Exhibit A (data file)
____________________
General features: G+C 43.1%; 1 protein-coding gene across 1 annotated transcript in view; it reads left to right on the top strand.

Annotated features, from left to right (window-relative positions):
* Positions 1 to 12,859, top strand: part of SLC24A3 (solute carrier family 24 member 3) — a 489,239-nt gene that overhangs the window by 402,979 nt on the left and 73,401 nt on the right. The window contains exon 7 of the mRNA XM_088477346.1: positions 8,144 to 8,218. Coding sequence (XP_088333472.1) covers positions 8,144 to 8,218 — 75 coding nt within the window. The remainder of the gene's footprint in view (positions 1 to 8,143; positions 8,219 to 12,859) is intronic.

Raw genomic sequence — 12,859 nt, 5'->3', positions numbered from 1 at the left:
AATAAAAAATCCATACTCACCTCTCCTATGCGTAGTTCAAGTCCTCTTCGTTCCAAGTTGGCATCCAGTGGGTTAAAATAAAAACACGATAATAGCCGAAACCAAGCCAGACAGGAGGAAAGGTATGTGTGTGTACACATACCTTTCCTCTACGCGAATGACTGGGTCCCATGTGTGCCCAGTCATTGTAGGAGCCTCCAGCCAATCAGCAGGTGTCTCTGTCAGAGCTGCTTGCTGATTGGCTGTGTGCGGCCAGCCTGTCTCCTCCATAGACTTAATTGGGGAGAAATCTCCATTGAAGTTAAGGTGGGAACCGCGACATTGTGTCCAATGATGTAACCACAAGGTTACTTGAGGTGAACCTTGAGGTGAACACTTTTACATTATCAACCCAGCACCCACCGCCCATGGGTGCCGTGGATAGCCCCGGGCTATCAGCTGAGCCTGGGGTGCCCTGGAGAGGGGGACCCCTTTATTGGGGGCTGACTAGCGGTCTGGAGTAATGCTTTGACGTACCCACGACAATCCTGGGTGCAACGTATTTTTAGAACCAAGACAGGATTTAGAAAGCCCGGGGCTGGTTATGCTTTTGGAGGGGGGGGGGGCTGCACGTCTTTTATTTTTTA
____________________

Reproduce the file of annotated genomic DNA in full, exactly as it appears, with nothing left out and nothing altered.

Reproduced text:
General features: G+C 43.1%; 1 protein-coding gene across 1 annotated transcript in view; it reads left to right on the top strand.

Annotated features, from left to right (window-relative positions):
* Positions 1 to 12,859, top strand: part of SLC24A3 (solute carrier family 24 member 3) — a 489,239-nt gene that overhangs the window by 402,979 nt on the left and 73,401 nt on the right. The window contains exon 7 of the mRNA XM_088477346.1: positions 8,144 to 8,218. Coding sequence (XP_088333472.1) covers positions 8,144 to 8,218 — 75 coding nt within the window. The remainder of the gene's footprint in view (positions 1 to 8,143; positions 8,219 to 12,859) is intronic.

Raw genomic sequence — 12,859 nt, 5'->3', positions numbered from 1 at the left:
AATAAAAAATCCATACTCACCTCTCCTATGCGTAGTTCAAGTCCTCTTCGTTCCAAGTTGGCATCCAGTGGGTTAAAATAAAAACACGATAATAGCCGAAACCAAGCCAGACAGGAGGAAAGGTATGTGTGTGTACACATACCTTTCCTCTACGCGAATGACTGGGTCCCATGTGTGCCCAGTCATTGTAGGAGCCTCCAGCCAATCAGCAGGTGTCTCTGTCAGAGCTGCTTGCTGATTGGCTGTGTGCGGCCAGCCTGTCTCCTCCATAGACTTAATTGGGGAGAAATCTCCATTGAAGTTAAGGTGGGAACCGCGACATTGTGTCCAATGATGTAACCACAAGGTTACTTGAGGTGAACCTTGAGGTGAACACTTTTACATTATCAACCCAGCACCCACCGCCCATGGGTGCCGTGGATAGCCCCGGGCTATCAGCTGAGCCTGGGGTGCCCTGGAGAGGGGGACCCCTTTATTGGGGGCTGACTAGCGGTCTGGAGTAATGCTTTGACGTACCCACGACAATCCTGGGTGCAACGTATTTTTAGAACCAAGACAGGATTTAGAAAGCCCGGGGCTGGTTATGCTTTTGGAGGGGGGGGGGGCTGCACGTCTTTTATTTTTTA